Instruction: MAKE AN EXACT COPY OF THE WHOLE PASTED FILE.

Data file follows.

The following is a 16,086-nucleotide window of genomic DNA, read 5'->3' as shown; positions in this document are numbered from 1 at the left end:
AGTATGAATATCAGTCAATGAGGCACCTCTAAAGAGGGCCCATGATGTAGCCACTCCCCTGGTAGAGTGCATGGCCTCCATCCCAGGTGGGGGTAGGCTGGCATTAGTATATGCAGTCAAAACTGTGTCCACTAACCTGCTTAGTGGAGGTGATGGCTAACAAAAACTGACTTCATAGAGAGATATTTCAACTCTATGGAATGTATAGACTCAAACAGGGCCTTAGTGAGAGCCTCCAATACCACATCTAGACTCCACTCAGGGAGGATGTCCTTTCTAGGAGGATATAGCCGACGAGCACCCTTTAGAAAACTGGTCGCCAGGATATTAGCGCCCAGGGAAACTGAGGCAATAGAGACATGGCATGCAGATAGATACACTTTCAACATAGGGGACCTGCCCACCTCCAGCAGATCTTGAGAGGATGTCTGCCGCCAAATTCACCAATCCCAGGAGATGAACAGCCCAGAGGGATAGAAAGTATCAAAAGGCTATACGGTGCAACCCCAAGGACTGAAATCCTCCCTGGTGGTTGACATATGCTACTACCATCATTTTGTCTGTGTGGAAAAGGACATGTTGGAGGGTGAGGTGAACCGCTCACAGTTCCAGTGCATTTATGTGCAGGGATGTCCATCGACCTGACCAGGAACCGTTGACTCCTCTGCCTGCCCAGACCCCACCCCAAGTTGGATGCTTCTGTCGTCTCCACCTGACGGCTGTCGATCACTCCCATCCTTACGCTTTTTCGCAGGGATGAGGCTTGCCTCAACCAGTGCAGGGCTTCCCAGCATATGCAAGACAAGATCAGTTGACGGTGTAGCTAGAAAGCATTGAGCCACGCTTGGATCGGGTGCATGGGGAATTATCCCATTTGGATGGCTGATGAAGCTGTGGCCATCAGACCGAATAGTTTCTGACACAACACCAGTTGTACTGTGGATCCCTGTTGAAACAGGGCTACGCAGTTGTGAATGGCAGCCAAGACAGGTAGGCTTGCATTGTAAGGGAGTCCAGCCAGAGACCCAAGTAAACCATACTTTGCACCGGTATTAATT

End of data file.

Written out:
The following is a 16,086-nucleotide window of genomic DNA, read 5'->3' as shown; positions in this document are numbered from 1 at the left end:
AGTATGAATATCAGTCAATGAGGCACCTCTAAAGAGGGCCCATGATGTAGCCACTCCCCTGGTAGAGTGCATGGCCTCCATCCCAGGTGGGGGTAGGCTGGCATTAGTATATGCAGTCAAAACTGTGTCCACTAACCTGCTTAGTGGAGGTGATGGCTAACAAAAACTGACTTCATAGAGAGATATTTCAACTCTATGGAATGTATAGACTCAAACAGGGCCTTAGTGAGAGCCTCCAATACCACATCTAGACTCCACTCAGGGAGGATGTCCTTTCTAGGAGGATATAGCCGACGAGCACCCTTTAGAAAACTGGTCGCCAGGATATTAGCGCCCAGGGAAACTGAGGCAATAGAGACATGGCATGCAGATAGATACACTTTCAACATAGGGGACCTGCCCACCTCCAGCAGATCTTGAGAGGATGTCTGCCGCCAAATTCACCAATCCCAGGAGATGAACAGCCCAGAGGGATAGAAAGTATCAAAAGGCTATACGGTGCAACCCCAAGGACTGAAATCCTCCCTGGTGGTTGACATATGCTACTACCATCATTTTGTCTGTGTGGAAAAGGACATGTTGGAGGGTGAGGTGAACCGCTCACAGTTCCAGTGCATTTATGTGCAGGGATGTCCATCGACCTGACCAGGAACCGTTGACTCCTCTGCCTGCCCAGACCCCACCCCAAGTTGGATGCTTCTGTCGTCTCCACCTGACGGCTGTCGATCACTCCCATCCTTACGCTTTTTCGCAGGGATGAGGCTTGCCTCAACCAGTGCAGGGCTTCCCAGCATATGCAAGACAAGATCAGTTGACGGTGTAGCTAGAAAGCATTGAGCCACGCTTGGATCGGGTGCATGGGGAATTATCCCATTTGGATGGCTGATGAAGCTGTGGCCATCAGACCGAATAGTTTCTGACACAACACCAGTTGTACTGTGGATCCCTGTTGAAACAGGGCTACGCAGTTGTGAATGGCAGCCAAGACAGGTAGGCTTGCATTGTAAGGGAGTCCAGCCAGAGACCCAAGTAAACCATACTTTGCACCGGTATTAATT